Race Records — Alex van der Tuuk

(Spring–Summer 2016)

Alex van der Tuuk returns with the first in-depth, properly documented  biographical encylcopedia of Paramount blues recording artists. Far surpassing the recycled anecdotal work we’re accustomed to seeing in blues histories, Alex has undertaken substantial original research for this volume, digging deep to find the missing pieces and sort out fact from fiction. (Page count TBA; illustrated)



Orlando Marsh and the Marsh Laboratories: An Illustrated History
and Discography (working title) — Richard Raichelson

(Summer 2016)

American music scholar Richard Raichelson goes beyond the ordinary discography to examine the individual recordings within their historical and musical contexts, and ties them to the remarkable story of Orlando Marsh and his legendary Chicago studio. (Page count TBA; illustrated)



ALLAN SUTTON is the founder of Mainspring Press and author or co-author of more than fifteen books on early sound recordings, including Recording the ‘Twenties and A Phonograph in Every Home. He is the the recipient of the Association for Recorded Sound Collections‘ 2013 Lifetime Achievement Award.

.ALEX VAN TUUK is the author of Paramount’s Rise and Fall (now in its second edition) and has contributed to many other important works, including Third Man – Revenant Records’ groundbreaking Paramount reissue project. A widely traveled expert on early blues artists and recordings, he resides in the Netherlands.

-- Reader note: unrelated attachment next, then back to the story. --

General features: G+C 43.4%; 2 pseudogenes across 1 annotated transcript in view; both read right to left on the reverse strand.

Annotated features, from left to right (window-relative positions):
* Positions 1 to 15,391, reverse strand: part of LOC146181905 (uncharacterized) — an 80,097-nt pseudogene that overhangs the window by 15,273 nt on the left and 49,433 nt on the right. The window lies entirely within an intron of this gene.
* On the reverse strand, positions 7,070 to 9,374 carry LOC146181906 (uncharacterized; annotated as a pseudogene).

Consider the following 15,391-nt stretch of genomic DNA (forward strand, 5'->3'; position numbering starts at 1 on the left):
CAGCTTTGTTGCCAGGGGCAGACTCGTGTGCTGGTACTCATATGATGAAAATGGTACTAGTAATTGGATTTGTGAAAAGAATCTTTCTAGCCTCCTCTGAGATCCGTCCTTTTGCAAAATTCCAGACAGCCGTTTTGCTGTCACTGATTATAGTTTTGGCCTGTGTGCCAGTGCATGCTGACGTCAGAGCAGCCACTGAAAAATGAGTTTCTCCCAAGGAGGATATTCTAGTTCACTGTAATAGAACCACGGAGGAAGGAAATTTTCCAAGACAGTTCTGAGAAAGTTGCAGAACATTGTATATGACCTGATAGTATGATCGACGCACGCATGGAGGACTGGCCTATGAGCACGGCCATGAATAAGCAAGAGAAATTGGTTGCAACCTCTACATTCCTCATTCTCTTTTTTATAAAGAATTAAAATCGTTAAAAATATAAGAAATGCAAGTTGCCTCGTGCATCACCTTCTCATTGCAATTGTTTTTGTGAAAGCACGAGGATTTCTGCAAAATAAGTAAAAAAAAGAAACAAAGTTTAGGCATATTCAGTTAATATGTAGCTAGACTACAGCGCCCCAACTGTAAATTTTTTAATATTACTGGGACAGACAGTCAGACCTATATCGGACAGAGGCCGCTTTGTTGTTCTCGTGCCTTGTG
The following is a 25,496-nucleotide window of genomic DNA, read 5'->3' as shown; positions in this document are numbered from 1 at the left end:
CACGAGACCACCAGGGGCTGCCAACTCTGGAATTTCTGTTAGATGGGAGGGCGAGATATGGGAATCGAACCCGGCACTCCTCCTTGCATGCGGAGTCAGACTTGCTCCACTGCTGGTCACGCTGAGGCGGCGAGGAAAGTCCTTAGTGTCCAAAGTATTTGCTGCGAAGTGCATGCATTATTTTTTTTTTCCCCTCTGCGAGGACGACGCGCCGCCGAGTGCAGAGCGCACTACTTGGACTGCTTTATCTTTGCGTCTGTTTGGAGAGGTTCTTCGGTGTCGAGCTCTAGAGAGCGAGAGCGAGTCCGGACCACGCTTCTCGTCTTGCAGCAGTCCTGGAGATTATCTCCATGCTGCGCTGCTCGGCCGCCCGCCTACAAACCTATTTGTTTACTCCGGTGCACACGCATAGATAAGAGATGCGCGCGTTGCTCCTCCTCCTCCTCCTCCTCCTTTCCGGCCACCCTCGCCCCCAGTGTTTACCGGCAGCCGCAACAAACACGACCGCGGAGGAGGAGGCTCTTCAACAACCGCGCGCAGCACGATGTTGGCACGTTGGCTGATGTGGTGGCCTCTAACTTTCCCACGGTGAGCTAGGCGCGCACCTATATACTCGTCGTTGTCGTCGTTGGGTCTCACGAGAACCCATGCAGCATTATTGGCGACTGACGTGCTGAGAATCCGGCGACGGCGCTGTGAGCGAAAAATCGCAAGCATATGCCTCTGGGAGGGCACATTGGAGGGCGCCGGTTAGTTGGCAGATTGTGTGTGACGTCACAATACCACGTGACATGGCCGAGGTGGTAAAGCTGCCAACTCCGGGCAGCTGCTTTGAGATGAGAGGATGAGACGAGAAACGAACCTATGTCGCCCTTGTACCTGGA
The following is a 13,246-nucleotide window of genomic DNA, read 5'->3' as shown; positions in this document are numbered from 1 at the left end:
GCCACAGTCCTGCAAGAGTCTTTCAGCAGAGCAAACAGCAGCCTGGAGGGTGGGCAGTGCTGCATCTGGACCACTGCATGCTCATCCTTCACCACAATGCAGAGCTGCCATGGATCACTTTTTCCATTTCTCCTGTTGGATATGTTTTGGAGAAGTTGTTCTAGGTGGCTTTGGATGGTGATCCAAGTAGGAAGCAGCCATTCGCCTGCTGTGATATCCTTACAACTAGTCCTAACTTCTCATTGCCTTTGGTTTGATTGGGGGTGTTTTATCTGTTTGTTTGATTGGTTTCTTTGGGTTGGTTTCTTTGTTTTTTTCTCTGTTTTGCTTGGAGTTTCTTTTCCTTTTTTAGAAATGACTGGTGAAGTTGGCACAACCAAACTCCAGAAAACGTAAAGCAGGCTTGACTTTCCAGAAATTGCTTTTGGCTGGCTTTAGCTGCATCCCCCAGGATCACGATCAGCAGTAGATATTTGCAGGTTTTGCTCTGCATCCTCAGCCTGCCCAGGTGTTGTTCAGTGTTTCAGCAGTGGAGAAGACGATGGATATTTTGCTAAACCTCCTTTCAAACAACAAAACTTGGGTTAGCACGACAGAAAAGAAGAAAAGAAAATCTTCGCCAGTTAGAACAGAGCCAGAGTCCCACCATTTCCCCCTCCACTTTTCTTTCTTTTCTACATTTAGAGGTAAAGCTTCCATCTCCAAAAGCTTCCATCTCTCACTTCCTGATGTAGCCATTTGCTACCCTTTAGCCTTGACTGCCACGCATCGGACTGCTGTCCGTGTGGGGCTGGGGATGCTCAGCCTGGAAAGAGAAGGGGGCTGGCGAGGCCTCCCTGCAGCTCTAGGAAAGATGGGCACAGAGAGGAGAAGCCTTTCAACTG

RICHARD RAICHELSON received a Ph.D. in folklore / anthropology from the University of Pennsylvania. Well known for his research into early blues traditions, and especially the music and social history of the Memphis area, he is the author of Beale Street Talks and Memphis Innovations, as well as a contributor to numerous other works.


The Playlist • Armand J. Piron’s New Orleans Orchestra / Ida G. Brown (1923–1925)



ARMAND J. PIRON’S NEW ORLEANS ORCHESTRA (Armand J. Piron and Charles Bocage, vocal):
Kiss Me Sweet

New York: December 1923
Okeh 40021 (mx. S 72133 – D)


Mama’s Gone, Goodbye

New York: December 11, 1923
Victor 19233 (mx. B 29122 – 2)


Sud Bustin’ Blues

New York: December 21, 1923
Columbia 14007-D (mx. 81435 – 3)


Ghost of the Blues

New York: February 15, 1924
Columbia 99-D (mx. 81569-3)


Red Man Blues

New Orleans: March 25, 1925
Victor 19646 (mx. B 32121 – 3)


IDA G. BROWN & HER BOYS: Kiss Me Sweet